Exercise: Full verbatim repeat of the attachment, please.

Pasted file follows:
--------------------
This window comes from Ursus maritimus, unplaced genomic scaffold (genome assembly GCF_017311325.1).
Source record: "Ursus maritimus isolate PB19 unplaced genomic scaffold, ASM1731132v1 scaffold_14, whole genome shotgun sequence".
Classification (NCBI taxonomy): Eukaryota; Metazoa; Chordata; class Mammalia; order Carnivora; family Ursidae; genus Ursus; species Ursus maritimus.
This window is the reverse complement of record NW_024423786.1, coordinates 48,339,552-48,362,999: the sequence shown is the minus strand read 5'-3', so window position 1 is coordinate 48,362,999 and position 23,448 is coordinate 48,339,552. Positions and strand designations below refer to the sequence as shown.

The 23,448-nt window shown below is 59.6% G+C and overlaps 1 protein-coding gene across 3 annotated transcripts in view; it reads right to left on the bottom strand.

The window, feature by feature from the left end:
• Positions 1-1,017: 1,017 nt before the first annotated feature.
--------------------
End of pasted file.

This window comes from Ursus maritimus, unplaced genomic scaffold (genome assembly GCF_017311325.1).
Source record: "Ursus maritimus isolate PB19 unplaced genomic scaffold, ASM1731132v1 scaffold_14, whole genome shotgun sequence".
Classification (NCBI taxonomy): Eukaryota; Metazoa; Chordata; class Mammalia; order Carnivora; family Ursidae; genus Ursus; species Ursus maritimus.
This window is the reverse complement of record NW_024423786.1, coordinates 48,339,552-48,362,999: the sequence shown is the minus strand read 5'-3', so window position 1 is coordinate 48,362,999 and position 23,448 is coordinate 48,339,552. Positions and strand designations below refer to the sequence as shown.

The 23,448-nt window shown below is 59.6% G+C and overlaps 1 protein-coding gene across 3 annotated transcripts in view; it reads right to left on the bottom strand.

The window, feature by feature from the left end:
• Positions 1-1,017: 1,017 nt before the first annotated feature.